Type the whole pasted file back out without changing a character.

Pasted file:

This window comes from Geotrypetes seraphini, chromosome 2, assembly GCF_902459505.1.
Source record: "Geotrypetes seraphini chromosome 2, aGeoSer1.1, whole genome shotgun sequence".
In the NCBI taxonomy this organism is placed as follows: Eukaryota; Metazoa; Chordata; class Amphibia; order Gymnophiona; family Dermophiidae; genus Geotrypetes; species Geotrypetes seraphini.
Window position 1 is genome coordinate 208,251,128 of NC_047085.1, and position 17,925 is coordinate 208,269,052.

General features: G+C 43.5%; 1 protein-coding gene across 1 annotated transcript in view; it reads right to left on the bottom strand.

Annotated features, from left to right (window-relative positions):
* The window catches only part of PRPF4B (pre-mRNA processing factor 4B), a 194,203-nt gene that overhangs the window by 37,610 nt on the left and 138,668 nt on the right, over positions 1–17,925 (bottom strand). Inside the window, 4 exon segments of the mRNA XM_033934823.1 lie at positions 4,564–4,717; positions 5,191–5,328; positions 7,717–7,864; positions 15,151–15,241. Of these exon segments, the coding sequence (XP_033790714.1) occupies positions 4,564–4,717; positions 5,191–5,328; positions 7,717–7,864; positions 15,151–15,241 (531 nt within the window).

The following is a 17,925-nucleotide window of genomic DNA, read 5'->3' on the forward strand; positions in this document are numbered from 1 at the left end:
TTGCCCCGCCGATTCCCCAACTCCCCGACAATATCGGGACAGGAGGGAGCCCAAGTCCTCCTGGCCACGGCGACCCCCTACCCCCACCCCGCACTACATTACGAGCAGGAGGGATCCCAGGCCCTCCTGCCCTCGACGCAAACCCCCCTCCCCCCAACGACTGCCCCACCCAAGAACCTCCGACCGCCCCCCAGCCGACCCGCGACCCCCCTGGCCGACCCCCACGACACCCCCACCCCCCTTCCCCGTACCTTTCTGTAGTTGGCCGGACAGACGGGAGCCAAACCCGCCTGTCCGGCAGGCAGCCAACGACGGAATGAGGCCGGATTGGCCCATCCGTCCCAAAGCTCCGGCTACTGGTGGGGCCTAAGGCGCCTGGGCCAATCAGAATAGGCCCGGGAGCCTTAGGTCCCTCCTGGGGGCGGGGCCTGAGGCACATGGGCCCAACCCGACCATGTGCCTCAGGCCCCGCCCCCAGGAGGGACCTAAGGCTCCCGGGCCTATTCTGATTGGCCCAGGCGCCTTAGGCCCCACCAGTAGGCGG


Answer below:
This window comes from Geotrypetes seraphini, chromosome 2, assembly GCF_902459505.1.
Source record: "Geotrypetes seraphini chromosome 2, aGeoSer1.1, whole genome shotgun sequence".
In the NCBI taxonomy this organism is placed as follows: Eukaryota; Metazoa; Chordata; class Amphibia; order Gymnophiona; family Dermophiidae; genus Geotrypetes; species Geotrypetes seraphini.
Window position 1 is genome coordinate 208,251,128 of NC_047085.1, and position 17,925 is coordinate 208,269,052.

General features: G+C 43.5%; 1 protein-coding gene across 1 annotated transcript in view; it reads right to left on the bottom strand.

Annotated features, from left to right (window-relative positions):
* The window catches only part of PRPF4B (pre-mRNA processing factor 4B), a 194,203-nt gene that overhangs the window by 37,610 nt on the left and 138,668 nt on the right, over positions 1–17,925 (bottom strand). Inside the window, 4 exon segments of the mRNA XM_033934823.1 lie at positions 4,564–4,717; positions 5,191–5,328; positions 7,717–7,864; positions 15,151–15,241. Of these exon segments, the coding sequence (XP_033790714.1) occupies positions 4,564–4,717; positions 5,191–5,328; positions 7,717–7,864; positions 15,151–15,241 (531 nt within the window).

The following is a 17,925-nucleotide window of genomic DNA, read 5'->3' on the forward strand; positions in this document are numbered from 1 at the left end:
TTGCCCCGCCGATTCCCCAACTCCCCGACAATATCGGGACAGGAGGGAGCCCAAGTCCTCCTGGCCACGGCGACCCCCTACCCCCACCCCGCACTACATTACGAGCAGGAGGGATCCCAGGCCCTCCTGCCCTCGACGCAAACCCCCCTCCCCCCAACGACTGCCCCACCCAAGAACCTCCGACCGCCCCCCAGCCGACCCGCGACCCCCCTGGCCGACCCCCACGACACCCCCACCCCCCTTCCCCGTACCTTTCTGTAGTTGGCCGGACAGACGGGAGCCAAACCCGCCTGTCCGGCAGGCAGCCAACGACGGAATGAGGCCGGATTGGCCCATCCGTCCCAAAGCTCCGGCTACTGGTGGGGCCTAAGGCGCCTGGGCCAATCAGAATAGGCCCGGGAGCCTTAGGTCCCTCCTGGGGGCGGGGCCTGAGGCACATGGGCCCAACCCGACCATGTGCCTCAGGCCCCGCCCCCAGGAGGGACCTAAGGCTCCCGGGCCTATTCTGATTGGCCCAGGCGCCTTAGGCCCCACCAGTAGGCGG